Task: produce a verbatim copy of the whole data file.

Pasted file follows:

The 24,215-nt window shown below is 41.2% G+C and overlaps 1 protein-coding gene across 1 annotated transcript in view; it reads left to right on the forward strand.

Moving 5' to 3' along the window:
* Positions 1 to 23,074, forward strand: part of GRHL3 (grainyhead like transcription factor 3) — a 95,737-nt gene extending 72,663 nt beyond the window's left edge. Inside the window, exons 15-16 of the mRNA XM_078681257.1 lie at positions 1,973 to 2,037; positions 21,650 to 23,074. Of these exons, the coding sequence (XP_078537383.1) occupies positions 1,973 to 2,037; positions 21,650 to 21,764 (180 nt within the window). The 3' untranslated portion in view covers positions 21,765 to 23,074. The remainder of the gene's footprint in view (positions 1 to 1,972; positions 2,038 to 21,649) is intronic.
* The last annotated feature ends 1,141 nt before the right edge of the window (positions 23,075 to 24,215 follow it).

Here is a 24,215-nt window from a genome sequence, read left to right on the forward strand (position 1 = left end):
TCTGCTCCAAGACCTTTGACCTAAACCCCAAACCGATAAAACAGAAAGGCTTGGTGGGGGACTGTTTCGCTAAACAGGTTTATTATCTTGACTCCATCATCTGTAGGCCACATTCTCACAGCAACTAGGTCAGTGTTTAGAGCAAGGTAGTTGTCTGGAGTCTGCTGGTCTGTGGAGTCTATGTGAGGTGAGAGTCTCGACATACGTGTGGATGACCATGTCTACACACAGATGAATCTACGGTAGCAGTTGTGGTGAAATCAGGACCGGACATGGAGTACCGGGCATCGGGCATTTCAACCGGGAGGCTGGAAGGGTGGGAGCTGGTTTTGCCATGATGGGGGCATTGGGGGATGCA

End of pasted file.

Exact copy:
The 24,215-nt window shown below is 41.2% G+C and overlaps 1 protein-coding gene across 1 annotated transcript in view; it reads left to right on the forward strand.

Moving 5' to 3' along the window:
* Positions 1 to 23,074, forward strand: part of GRHL3 (grainyhead like transcription factor 3) — a 95,737-nt gene extending 72,663 nt beyond the window's left edge. Inside the window, exons 15-16 of the mRNA XM_078681257.1 lie at positions 1,973 to 2,037; positions 21,650 to 23,074. Of these exons, the coding sequence (XP_078537383.1) occupies positions 1,973 to 2,037; positions 21,650 to 21,764 (180 nt within the window). The 3' untranslated portion in view covers positions 21,765 to 23,074. The remainder of the gene's footprint in view (positions 1 to 1,972; positions 2,038 to 21,649) is intronic.
* The last annotated feature ends 1,141 nt before the right edge of the window (positions 23,075 to 24,215 follow it).

Here is a 24,215-nt window from a genome sequence, read left to right on the forward strand (position 1 = left end):
TCTGCTCCAAGACCTTTGACCTAAACCCCAAACCGATAAAACAGAAAGGCTTGGTGGGGGACTGTTTCGCTAAACAGGTTTATTATCTTGACTCCATCATCTGTAGGCCACATTCTCACAGCAACTAGGTCAGTGTTTAGAGCAAGGTAGTTGTCTGGAGTCTGCTGGTCTGTGGAGTCTATGTGAGGTGAGAGTCTCGACATACGTGTGGATGACCATGTCTACACACAGATGAATCTACGGTAGCAGTTGTGGTGAAATCAGGACCGGACATGGAGTACCGGGCATCGGGCATTTCAACCGGGAGGCTGGAAGGGTGGGAGCTGGTTTTGCCATGATGGGGGCATTGGGGGATGCA